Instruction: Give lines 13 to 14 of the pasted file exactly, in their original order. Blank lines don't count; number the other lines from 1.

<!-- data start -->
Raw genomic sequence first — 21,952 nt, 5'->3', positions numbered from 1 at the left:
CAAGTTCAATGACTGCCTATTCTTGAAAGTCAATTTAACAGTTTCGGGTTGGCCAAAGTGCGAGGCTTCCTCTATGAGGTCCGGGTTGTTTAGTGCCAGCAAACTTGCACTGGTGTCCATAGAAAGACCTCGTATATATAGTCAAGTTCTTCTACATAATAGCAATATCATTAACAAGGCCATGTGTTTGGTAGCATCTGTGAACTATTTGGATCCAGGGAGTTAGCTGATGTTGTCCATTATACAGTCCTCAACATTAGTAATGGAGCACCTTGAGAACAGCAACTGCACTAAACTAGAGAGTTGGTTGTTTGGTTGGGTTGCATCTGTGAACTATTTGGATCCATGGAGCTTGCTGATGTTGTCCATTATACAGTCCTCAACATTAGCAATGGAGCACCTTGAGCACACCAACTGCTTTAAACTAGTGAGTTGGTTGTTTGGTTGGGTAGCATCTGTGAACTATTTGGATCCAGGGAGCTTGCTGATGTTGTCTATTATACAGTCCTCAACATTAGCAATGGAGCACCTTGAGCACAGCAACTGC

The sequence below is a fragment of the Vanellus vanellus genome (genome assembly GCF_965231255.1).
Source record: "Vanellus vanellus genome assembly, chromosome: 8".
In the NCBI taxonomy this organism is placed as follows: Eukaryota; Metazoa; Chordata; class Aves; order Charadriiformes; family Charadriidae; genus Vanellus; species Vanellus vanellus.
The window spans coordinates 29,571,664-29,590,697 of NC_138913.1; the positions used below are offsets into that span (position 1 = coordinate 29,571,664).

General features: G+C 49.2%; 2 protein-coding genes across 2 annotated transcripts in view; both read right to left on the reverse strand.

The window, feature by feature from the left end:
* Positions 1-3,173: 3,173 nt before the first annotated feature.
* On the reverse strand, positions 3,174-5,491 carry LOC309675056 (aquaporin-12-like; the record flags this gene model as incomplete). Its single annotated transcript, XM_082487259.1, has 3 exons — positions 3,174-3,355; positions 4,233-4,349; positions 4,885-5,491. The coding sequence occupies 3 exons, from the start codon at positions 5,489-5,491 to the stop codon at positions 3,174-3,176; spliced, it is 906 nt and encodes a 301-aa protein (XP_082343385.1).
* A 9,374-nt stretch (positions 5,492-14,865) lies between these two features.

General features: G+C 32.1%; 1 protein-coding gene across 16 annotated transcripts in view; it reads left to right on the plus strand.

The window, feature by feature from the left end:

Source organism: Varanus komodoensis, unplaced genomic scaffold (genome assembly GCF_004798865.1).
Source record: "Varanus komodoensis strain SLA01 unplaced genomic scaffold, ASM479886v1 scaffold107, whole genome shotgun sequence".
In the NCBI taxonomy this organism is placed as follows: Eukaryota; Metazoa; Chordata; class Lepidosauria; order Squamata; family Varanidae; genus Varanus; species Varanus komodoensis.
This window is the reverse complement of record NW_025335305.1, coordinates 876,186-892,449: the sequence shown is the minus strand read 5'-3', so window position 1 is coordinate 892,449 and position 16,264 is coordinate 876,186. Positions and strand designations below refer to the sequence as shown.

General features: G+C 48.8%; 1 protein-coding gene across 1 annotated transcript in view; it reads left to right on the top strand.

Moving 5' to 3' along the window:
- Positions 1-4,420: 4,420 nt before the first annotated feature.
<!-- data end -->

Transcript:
The window, feature by feature from the left end:

Source organism: Varanus komodoensis, unplaced genomic scaffold (genome assembly GCF_004798865.1).